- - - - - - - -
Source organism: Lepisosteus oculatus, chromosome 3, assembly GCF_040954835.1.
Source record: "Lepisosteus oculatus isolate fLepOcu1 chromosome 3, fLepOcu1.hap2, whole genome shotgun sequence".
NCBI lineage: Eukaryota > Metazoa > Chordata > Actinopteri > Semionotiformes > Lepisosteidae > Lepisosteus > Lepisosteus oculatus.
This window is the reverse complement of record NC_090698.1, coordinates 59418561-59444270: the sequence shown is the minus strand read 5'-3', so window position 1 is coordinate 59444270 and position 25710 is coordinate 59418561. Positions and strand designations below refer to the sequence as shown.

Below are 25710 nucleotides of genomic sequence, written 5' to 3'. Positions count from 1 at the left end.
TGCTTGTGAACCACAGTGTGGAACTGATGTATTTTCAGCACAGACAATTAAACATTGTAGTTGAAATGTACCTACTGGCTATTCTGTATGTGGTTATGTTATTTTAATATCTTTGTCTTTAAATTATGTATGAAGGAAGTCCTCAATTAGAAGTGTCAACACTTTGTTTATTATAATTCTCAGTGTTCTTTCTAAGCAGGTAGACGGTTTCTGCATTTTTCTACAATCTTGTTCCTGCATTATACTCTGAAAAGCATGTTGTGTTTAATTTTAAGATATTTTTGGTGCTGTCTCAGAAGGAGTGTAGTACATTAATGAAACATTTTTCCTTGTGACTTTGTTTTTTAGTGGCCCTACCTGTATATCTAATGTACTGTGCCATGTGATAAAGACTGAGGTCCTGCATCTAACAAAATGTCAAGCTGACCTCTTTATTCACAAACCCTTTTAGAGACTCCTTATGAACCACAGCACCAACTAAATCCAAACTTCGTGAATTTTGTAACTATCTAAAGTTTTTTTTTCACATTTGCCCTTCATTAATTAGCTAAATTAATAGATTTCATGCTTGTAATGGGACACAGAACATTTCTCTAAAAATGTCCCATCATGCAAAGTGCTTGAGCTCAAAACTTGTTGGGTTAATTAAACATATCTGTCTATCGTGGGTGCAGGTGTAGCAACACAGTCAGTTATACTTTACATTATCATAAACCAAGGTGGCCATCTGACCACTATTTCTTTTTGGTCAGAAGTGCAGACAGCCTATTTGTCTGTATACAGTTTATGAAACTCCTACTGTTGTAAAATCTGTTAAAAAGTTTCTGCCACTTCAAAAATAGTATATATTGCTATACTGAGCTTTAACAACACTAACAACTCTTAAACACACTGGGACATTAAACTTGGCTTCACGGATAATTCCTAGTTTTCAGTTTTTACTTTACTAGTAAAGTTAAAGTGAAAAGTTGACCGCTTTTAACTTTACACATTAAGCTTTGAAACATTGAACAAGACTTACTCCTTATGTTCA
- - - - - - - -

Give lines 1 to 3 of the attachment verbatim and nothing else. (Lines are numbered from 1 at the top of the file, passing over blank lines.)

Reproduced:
Source organism: Lepisosteus oculatus, chromosome 3, assembly GCF_040954835.1.
Source record: "Lepisosteus oculatus isolate fLepOcu1 chromosome 3, fLepOcu1.hap2, whole genome shotgun sequence".
NCBI lineage: Eukaryota > Metazoa > Chordata > Actinopteri > Semionotiformes > Lepisosteidae > Lepisosteus > Lepisosteus oculatus.